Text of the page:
Over the past 10 plus years, I’ve seen plenty of ups and downs in my client load. When the schedule is full, I tend to feel very confident and can find myself approaching my clients differently than when my schedule isn’t as full. Part of this is that I have some belief that I am the one who has built my practice, and thus when people call me, it’s a direct result of my hard work. Some of this is true, but I think it’s a very dangerous line of thinking to believe that it’s all up to you.
Here’s why. In the 12-steps, we must first accept that our lives are unmanageable (step 1) and that there is a power greater than ourselves that can restore us to sanity (step 2). If you’ve done any work at all with addicts, you’ll know that they cannot get well until they accept there is something or someone bigger at work. I think the same principal applies to us as counselors. We have to admit that ultimately, we are not in control of our practices.
It is not by our own amazing, skillful, gifted work that people show up in our offices (though this is an ingredient of a thriving practice). We cannot build a private practice without the grace and trust from other people. I’ve written many times about this being a relationship-based business. When we approach it as such, we have to be flexible to the natural seasons and rhythms of relationships. The beauty of this is that when the times are slow, we do not have to give in to voices of shame that tell us it’s entirely our fault for our empty schedule.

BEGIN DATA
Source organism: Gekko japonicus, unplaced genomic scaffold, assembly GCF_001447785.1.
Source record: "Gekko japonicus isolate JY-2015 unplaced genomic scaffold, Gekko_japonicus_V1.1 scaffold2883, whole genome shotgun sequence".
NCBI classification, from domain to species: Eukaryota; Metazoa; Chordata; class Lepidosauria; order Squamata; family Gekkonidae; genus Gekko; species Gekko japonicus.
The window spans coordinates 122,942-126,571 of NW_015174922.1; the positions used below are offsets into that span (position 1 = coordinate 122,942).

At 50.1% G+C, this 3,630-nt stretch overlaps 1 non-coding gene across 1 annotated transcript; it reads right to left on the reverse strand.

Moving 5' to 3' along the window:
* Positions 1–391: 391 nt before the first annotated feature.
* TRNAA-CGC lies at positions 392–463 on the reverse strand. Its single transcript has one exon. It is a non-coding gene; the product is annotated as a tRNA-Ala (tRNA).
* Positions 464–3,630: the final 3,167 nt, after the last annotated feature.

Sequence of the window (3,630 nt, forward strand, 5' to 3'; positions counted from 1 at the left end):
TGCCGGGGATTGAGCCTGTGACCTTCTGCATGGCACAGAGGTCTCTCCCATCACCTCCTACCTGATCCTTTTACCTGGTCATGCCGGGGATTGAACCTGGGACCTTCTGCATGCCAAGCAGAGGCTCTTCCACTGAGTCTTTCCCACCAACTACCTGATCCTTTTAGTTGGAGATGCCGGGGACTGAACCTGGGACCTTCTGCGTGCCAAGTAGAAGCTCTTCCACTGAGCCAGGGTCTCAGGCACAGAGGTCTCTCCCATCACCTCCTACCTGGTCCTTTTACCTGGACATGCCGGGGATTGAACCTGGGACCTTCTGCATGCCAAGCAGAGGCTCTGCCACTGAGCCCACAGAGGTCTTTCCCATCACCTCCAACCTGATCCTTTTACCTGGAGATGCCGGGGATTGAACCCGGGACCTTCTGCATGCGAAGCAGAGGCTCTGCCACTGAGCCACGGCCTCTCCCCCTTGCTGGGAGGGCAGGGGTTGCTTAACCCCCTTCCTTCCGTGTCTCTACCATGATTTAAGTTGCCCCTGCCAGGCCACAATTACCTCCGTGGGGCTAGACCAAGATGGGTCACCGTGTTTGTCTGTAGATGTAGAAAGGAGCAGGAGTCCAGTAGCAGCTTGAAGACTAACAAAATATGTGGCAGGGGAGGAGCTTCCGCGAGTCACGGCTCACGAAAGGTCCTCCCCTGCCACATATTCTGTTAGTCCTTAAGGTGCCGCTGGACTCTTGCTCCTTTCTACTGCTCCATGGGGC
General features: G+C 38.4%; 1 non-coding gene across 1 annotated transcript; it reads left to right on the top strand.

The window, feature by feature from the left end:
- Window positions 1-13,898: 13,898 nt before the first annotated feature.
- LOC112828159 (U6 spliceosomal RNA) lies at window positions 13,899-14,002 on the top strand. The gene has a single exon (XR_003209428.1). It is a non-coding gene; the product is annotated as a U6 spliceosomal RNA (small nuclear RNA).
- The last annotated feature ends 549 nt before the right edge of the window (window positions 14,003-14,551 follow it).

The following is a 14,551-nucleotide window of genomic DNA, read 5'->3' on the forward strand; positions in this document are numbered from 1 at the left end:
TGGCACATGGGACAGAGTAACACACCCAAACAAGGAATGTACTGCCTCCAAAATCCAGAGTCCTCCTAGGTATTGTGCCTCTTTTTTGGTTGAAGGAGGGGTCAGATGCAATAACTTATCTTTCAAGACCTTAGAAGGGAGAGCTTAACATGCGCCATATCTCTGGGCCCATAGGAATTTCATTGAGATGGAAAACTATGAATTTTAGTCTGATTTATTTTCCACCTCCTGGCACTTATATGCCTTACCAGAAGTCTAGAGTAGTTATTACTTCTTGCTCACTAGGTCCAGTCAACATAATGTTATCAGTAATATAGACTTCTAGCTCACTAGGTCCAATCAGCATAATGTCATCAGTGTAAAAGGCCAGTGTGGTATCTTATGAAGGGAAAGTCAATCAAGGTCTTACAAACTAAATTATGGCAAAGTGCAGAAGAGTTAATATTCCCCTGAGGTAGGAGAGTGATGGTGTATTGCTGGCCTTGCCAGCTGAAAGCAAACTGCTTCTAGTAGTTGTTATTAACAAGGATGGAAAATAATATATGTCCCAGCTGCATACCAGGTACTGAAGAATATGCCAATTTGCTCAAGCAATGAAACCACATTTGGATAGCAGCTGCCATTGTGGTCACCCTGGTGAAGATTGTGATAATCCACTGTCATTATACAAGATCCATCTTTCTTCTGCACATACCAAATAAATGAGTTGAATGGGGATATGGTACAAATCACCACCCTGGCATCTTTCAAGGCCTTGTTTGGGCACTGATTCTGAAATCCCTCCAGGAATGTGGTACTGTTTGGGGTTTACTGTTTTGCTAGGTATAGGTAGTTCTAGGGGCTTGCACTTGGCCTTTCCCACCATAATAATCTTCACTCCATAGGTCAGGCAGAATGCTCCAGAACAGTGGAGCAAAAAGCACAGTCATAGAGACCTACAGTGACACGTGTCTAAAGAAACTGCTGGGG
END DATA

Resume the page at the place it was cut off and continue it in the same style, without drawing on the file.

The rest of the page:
There’s another part of the ups and downs of private practice that is vital for us as counselors and wellness professionals. When we are really busy, it’s easy to feel important and as though we are God’s perfect gift to so many people (especially if the work we are doing with clients is causing them to consider joining our profession!). When we are not busy, it’s easy to doubt our abilities and wonder what we have done wrong.
Both responses are expressions of resistance to our inflated sense of importance. It is really challenging for me to be ok with myself when I am 50% full in my practice because it’s easy for me to feel like I’ve done something wrong. Just as there are seasons of difference in the weather, so there are seasons in our own lives. This is probably not a new concept, but our businesses are not immune to seasons of change.
Rhythms create space. We need to develop rhythms in both our busy periods as well as our slow ones. These rhythms help us to maintain a sense of meaning, balance, and consistency. When my schedule is slower, I tend to spend more time dreaming of new ideas and opportunities to expand my influence in the community. The slow times are invitations for us to reflect, plan, and consider new things that we otherwise wouldn’t have time for during our busy season.
Here are a few questions to consider during the slower months of your practice:
– What do I want to do differently in my scope of practice?
– Are there other business opportunities to expand my influence? (Groups, education, seminars, writing, etc)
– Are there personal matters coming up in the slow times that need my attention?
– What relationships need attention? Could be personal or professional.
– Am I filling my time with productive and meaningful work?
One last thought. I keep track of a lot of information about my practice so that I am aware of the slow and busy seasons in my business. I highly suggest you do the same thing. You can see what spreadsheet I use for that here in the Client & Call Logs.
image courtesy of InAweofGodsCreation via Flickr